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UPDATE | Wheelchair-accessible Coitsville camp looking for more funding

Jimmy Sutton, director of operations for GabbaCamp, speaks with reporters at Purple Cat headquarters in Youngstown, Ohio on Jan. 10, 2022.
Jimmy Sutton, director of operations for GabbaCamp, speaks with reporters at Purple Cat headquarters in Youngstown, Ohio on Jan. 10, 2022.

A 33-acre camp is being designed for people with low- and high-functioning disabilities, offering them a place to work with animals, enjoy a swimming pool, take nature hikes and do equine therapy — even those who use a wheelchair.

Golden String Inc. and The Purple Cat, two Youngstown organizations that provide activities for children and adults with disabilities, broke ground on GabbaCamp in 2018 to serve as an accessible vacation spot for people with autism, Down syndrome or traumatic brain injuries, said James Sutman, founder of the organizations.

The campsite is expected to offer 15 wheelchair-accessible cabins, several of which are designed to have lightweight ceiling lifts for people in wheelchairs to do their personal care, Sutman said.

“We’re really looking at it being a tourist vacation spot for folks with disabilities,” he said. “We’re located near Cleveland, Pittsburgh and Akron. … We can have people from all over the country flown into these airports, pick them up in a Golden String vehicle and take them to camp for a week.”

Sutman said the campsite will be adjacent to The Purple Cat at Farmer Casey’s Ranch, 4738 McCartney Road, Coitsville, and will be open year-round for lodging. Residents will also have access to a wheelchair-accessible, half-mile trail that circles the campsite’s 7-acre lake.

The campsite is expected to cost between $3.5 million and $4 million dollars, Sutman said, and he’s in need of more local and federal funding to help build the cabins, walking trail and community center and to tend to the lake, he added.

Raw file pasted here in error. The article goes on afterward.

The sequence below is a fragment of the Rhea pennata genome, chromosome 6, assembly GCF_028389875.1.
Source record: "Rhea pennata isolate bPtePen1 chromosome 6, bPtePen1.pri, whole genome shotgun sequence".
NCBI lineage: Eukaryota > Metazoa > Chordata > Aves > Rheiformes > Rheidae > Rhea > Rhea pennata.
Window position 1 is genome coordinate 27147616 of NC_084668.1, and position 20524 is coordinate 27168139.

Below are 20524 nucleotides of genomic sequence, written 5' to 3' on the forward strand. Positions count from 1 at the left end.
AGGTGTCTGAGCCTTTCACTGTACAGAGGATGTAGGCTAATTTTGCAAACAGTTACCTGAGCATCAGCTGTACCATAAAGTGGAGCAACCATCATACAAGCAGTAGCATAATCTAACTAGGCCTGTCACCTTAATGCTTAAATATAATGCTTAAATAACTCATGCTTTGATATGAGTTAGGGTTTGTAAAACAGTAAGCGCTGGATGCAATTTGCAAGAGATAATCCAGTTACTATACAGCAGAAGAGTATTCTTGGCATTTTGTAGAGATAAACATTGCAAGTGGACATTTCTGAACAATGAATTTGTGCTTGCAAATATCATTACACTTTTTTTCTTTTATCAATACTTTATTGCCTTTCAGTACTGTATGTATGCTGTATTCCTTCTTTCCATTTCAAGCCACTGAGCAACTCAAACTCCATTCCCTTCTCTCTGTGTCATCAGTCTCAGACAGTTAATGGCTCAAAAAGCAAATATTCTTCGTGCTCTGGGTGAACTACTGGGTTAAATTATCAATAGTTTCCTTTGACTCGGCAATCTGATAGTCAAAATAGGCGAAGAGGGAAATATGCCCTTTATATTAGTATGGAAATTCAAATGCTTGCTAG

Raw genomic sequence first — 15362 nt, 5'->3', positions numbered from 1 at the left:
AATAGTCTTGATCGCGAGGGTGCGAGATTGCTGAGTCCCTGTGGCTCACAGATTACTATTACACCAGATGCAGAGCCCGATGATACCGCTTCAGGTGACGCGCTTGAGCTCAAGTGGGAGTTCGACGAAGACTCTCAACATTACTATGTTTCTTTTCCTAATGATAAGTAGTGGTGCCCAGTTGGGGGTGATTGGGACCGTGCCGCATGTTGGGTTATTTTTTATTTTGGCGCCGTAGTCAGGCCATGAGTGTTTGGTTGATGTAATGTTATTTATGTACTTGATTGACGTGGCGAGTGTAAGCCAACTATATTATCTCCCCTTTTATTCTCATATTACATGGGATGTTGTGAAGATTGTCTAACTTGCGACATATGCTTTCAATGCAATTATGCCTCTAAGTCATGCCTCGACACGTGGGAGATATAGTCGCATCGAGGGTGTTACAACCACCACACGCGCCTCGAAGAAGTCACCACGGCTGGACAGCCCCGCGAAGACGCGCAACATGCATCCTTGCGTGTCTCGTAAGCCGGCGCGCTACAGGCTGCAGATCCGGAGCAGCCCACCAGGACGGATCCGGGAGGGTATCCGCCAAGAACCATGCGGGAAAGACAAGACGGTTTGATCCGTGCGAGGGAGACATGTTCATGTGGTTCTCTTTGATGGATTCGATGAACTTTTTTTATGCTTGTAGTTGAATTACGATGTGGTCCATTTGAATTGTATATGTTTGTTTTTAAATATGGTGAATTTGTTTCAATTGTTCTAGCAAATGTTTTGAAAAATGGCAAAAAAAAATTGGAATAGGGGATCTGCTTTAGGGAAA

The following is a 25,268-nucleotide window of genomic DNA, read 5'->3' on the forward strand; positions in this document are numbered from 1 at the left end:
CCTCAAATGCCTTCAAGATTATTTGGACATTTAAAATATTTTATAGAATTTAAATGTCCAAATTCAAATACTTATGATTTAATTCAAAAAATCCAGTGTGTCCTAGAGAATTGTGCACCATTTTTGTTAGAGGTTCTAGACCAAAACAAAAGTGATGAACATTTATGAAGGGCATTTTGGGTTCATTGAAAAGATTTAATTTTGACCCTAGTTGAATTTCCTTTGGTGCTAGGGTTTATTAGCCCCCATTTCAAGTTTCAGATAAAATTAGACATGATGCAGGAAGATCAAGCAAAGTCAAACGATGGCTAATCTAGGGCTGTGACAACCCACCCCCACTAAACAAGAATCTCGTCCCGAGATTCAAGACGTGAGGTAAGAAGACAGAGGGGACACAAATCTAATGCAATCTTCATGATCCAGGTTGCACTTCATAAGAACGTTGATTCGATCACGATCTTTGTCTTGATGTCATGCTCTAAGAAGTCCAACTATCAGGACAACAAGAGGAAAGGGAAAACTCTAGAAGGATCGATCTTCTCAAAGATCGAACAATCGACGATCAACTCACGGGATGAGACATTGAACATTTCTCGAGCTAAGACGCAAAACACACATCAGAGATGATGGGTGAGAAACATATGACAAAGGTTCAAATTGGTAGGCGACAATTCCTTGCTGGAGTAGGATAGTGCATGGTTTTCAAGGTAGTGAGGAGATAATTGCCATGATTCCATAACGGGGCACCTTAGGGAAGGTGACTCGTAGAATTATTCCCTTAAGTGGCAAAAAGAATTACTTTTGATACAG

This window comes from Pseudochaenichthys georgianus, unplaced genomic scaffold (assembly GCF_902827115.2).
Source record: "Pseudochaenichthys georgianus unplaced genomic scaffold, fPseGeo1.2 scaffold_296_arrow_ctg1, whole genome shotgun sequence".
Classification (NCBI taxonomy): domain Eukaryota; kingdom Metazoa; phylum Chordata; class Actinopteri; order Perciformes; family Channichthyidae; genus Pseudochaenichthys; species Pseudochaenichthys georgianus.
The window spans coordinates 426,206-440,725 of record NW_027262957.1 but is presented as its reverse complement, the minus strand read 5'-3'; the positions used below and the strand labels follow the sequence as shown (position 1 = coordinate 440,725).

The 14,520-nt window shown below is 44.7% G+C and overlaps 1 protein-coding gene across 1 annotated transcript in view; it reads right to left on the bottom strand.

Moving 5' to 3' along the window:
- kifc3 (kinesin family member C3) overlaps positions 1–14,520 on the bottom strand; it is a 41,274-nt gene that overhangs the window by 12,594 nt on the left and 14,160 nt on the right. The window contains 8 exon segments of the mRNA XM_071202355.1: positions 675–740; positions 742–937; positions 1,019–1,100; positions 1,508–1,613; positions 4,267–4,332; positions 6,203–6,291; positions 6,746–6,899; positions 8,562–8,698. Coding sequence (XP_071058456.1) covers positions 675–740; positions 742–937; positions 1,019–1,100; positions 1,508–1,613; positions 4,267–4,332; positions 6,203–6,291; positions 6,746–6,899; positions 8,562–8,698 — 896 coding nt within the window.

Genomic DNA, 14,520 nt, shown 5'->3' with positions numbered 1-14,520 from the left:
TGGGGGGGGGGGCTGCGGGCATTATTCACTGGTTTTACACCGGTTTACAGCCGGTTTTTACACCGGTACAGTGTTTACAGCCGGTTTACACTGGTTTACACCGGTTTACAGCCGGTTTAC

“Our first donation was for $750,000 from the Mahoning Valley Hospital Foundation,” Sutman said. “That really put us on the [right] road and actually paid for the road and path around the lake with the lake management and blacktopping for wheelchairs.”

The organization also received $250,000 in federal CARES Act funding and $100,000 from The Youngstown Foundation, he said.

Sutman said GabbaCamp will also provide on-site employment opportunities for The Purple Cat and Golden String clients.

“We can employ 50 people. … Even if some of them are only working a couple hours a week,” he said. “We do have folks with autism or Down syndrome that can tolerate 20 to 40 hours a week.”

The campsite is about halfway to its total fundraising goal, and plans to open by summer 2023, Sutman said.

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Jimmy Sutton, left, director of operations for GabbaCamp, and U.S. Rep Tim Ryan of Howland, D-13th, tour Purple Cat headquarters in Youngstown, Ohio, on Monday, Jan. 10, 2022. (William D. Lewis | Mahoning Matters)

U.S. Rep. Tim Ryan of Howland, D-13th, joined Sutman at a media briefing Monday morning to talk about federal funding opportunities for campsite projects.

“There are different buckets of money, but a lot of this is going to be brick and mortar stuff, there will be some economic development potential opportunities with the [U.S.] Department of Health,” he said.

Sutman said the campsite can be used for other purposes besides the traditional vacation spot it’s designed for — like a quarantine spot for residents who have COVID-19. Its cabins could be finished as early as this summer, he told Mahoning Matters.

“If four people live together in Struthers and two become ill, we might want to move those two to a cabin,” he said. “We deal with a lot of folks who [have behavioral issues] like intermittent explosive disorder, and they may need to get away from their homes for a little bit.”

Sutman said the campsite can also help people with disabilities meet others who share their lifestyle and create new friendships.

“What if you’re a guy that’s very smart, but you’re physically disabled and you’re having a tough time meeting people?” he said. “You’ll go to camp for a week and surround yourself with other people just like you.”

Ryan said there’s a great local need to give something special to families with disabled children or adults.

“I think we all know families who are dealing with some family member who falls in this category, and it’s an opportunity for us to do something really special for this community,” he said.

“This defines what type of country and community we are to offer these families to have a little bit of relief here with a vacation that otherwise would be very difficult to do.”

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